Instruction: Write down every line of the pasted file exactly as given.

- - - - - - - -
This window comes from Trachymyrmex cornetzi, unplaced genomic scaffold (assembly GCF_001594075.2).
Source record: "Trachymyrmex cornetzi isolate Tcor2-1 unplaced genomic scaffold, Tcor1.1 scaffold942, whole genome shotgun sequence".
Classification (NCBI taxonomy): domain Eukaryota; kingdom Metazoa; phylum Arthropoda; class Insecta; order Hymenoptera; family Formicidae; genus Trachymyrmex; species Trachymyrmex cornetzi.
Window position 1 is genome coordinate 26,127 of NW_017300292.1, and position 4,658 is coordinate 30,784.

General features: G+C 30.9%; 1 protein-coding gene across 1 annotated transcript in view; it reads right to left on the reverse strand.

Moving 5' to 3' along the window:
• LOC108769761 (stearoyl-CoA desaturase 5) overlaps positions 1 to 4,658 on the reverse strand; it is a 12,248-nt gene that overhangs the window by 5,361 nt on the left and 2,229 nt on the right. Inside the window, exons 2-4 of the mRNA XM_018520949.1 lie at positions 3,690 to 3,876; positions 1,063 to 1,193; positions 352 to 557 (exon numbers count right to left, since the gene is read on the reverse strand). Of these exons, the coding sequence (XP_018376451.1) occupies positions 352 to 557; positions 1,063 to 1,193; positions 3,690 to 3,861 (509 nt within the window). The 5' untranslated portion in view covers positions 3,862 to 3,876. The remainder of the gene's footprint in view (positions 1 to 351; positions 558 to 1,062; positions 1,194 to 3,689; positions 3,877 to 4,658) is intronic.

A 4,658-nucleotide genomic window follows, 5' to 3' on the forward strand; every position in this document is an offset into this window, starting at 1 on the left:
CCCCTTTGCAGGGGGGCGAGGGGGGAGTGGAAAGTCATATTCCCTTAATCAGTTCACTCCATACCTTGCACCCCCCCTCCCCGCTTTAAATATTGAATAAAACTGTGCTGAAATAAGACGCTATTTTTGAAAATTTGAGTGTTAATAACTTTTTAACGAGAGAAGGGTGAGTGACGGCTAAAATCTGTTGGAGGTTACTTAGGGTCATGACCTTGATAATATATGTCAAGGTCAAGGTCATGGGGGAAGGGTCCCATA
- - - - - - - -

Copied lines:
This window comes from Trachymyrmex cornetzi, unplaced genomic scaffold (assembly GCF_001594075.2).
Source record: "Trachymyrmex cornetzi isolate Tcor2-1 unplaced genomic scaffold, Tcor1.1 scaffold942, whole genome shotgun sequence".
Classification (NCBI taxonomy): domain Eukaryota; kingdom Metazoa; phylum Arthropoda; class Insecta; order Hymenoptera; family Formicidae; genus Trachymyrmex; species Trachymyrmex cornetzi.
Window position 1 is genome coordinate 26,127 of NW_017300292.1, and position 4,658 is coordinate 30,784.

General features: G+C 30.9%; 1 protein-coding gene across 1 annotated transcript in view; it reads right to left on the reverse strand.

Moving 5' to 3' along the window:
• LOC108769761 (stearoyl-CoA desaturase 5) overlaps positions 1 to 4,658 on the reverse strand; it is a 12,248-nt gene that overhangs the window by 5,361 nt on the left and 2,229 nt on the right. Inside the window, exons 2-4 of the mRNA XM_018520949.1 lie at positions 3,690 to 3,876; positions 1,063 to 1,193; positions 352 to 557 (exon numbers count right to left, since the gene is read on the reverse strand). Of these exons, the coding sequence (XP_018376451.1) occupies positions 352 to 557; positions 1,063 to 1,193; positions 3,690 to 3,861 (509 nt within the window). The 5' untranslated portion in view covers positions 3,862 to 3,876. The remainder of the gene's footprint in view (positions 1 to 351; positions 558 to 1,062; positions 1,194 to 3,689; positions 3,877 to 4,658) is intronic.

A 4,658-nucleotide genomic window follows, 5' to 3' on the forward strand; every position in this document is an offset into this window, starting at 1 on the left:
CCCCTTTGCAGGGGGGCGAGGGGGGAGTGGAAAGTCATATTCCCTTAATCAGTTCACTCCATACCTTGCACCCCCCCTCCCCGCTTTAAATATTGAATAAAACTGTGCTGAAATAAGACGCTATTTTTGAAAATTTGAGTGTTAATAACTTTTTAACGAGAGAAGGGTGAGTGACGGCTAAAATCTGTTGGAGGTTACTTAGGGTCATGACCTTGATAATATATGTCAAGGTCAAGGTCATGGGGGAAGGGTCCCATA